Which of the following is true of Balint syndrome?
(A) It results from bilateral extensive frontal damage.
(B) It is characterized by a difficulty initiating slow eye movement.
(C) It is characterized by the presence of simultagnosia.
(D) It is usually associated with preservation of visual field.
(E) Visual guidance pointing is preserved.
(C) Balint syndrome is an acquired oculomotor apraxia caused by an extensive bilateral parietooccipital lesion. There is a difficulty in initiating reflexive visually guided saccades and pursuit in all directions with intact vestibular eye movements. Other signs of Balint syndrome include simultagnosia (inability to perceive more than one object at a time), optic ataxia (inaccurate visual guided pointing), and ocular motor apraxia (difficulty in initiating voluntary saccades). These symptoms are frequently associated with dementia and visual field defects. (Kline, 68)
What type of nystagmus is frequently associated with vertigo and tinnitus?
(E) Vestibular nystagmus is characterized by a mixed direction, horizontal–torsional primary position nystagmus. It is of maximal amplitude when the gaze is directed toward the fast component. The nystagmus is suppressed by visual fixation and increased when fixation is removed. The fast phase usually beats away from the damaged end organ. The nystagmus is usually associated with tinnitus, vertigo, and deafness. (Kline, 82–85)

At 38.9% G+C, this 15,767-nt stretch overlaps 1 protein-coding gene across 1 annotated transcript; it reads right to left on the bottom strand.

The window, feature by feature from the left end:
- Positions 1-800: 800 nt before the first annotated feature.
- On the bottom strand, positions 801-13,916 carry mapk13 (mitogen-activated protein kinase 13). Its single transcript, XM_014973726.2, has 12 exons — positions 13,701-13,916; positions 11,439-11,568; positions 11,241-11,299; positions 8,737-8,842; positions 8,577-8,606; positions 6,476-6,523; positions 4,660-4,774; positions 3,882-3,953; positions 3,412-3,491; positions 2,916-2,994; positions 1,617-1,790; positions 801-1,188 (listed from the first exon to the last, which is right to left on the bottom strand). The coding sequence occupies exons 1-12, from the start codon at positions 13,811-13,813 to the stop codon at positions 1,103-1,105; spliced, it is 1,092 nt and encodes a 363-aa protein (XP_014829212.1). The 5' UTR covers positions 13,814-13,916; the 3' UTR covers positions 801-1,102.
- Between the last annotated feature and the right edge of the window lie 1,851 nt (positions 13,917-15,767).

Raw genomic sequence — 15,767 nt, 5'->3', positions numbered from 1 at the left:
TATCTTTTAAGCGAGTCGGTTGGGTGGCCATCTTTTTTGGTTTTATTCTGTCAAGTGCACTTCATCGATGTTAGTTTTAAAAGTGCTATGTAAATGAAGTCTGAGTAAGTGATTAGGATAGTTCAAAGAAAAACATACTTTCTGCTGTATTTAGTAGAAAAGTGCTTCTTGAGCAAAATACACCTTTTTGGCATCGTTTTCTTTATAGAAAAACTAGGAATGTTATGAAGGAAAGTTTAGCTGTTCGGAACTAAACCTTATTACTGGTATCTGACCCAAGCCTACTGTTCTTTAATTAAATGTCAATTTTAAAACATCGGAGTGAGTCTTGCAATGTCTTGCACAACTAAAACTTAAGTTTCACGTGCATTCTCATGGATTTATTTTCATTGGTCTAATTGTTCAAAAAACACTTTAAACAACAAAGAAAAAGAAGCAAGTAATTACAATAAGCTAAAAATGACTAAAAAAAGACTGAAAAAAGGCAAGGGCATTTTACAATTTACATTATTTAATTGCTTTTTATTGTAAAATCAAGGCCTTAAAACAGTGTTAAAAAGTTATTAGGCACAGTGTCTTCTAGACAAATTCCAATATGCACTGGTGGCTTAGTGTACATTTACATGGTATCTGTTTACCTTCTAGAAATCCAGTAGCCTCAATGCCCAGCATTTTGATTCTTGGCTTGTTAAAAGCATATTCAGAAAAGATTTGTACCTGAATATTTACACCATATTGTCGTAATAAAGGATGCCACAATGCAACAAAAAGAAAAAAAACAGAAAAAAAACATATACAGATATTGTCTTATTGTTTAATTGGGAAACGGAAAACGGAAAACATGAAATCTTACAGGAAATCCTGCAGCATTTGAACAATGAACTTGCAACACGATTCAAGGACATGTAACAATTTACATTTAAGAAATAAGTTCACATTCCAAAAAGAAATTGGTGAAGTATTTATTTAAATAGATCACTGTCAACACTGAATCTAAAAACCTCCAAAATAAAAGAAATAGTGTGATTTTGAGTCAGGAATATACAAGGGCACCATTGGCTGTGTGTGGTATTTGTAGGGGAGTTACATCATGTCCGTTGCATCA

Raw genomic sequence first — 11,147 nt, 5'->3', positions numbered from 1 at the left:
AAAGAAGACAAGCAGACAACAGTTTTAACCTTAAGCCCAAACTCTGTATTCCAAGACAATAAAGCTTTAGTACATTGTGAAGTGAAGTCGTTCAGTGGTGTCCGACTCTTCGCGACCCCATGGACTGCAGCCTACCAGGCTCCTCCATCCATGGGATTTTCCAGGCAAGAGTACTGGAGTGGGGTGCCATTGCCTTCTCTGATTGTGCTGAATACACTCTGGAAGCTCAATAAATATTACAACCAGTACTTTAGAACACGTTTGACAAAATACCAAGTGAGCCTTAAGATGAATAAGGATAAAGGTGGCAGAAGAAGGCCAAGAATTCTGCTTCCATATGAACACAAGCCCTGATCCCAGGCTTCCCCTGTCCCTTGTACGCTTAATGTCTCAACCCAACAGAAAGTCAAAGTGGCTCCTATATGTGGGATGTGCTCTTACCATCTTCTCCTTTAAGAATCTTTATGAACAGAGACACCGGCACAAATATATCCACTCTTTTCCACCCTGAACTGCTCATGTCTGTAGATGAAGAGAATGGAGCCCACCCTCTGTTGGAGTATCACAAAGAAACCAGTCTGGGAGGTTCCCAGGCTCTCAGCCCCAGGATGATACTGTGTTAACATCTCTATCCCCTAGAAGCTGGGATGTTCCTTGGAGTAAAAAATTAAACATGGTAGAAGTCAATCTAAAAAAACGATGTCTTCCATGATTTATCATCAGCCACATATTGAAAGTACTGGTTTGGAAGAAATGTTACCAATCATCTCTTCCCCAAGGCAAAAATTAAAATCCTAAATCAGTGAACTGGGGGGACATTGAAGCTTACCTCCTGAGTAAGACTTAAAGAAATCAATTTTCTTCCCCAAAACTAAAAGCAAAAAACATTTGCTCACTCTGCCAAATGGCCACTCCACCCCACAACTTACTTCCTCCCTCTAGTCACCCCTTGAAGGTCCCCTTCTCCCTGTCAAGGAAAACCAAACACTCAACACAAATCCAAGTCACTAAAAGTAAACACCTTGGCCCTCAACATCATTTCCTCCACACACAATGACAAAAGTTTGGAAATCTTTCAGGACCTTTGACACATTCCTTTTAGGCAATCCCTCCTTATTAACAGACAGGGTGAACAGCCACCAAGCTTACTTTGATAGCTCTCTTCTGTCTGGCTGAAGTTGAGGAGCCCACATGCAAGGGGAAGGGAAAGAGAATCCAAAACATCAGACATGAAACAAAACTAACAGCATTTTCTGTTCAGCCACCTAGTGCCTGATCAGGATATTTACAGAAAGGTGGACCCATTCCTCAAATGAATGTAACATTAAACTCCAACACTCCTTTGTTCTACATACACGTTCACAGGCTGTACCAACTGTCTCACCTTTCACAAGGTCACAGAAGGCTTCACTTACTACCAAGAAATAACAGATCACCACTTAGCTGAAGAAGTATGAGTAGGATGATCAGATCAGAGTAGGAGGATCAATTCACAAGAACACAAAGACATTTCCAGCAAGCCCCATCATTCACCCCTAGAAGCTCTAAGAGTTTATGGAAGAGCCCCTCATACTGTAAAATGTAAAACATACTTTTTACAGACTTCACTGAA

What type of nystagmus is frequently associated with Arnold–Chiari malformation?
(A) Downbeat nystagmus is characterized by the occurrence of a fast phase down while the eyes are in primary position. It is usually associated with lesions at the craniocervical junction, such as Arnold–Chiari malformation, and is often accentuated during lateral downgaze. (Kline, 82–85)
Head turning and head nodding, is usually associated with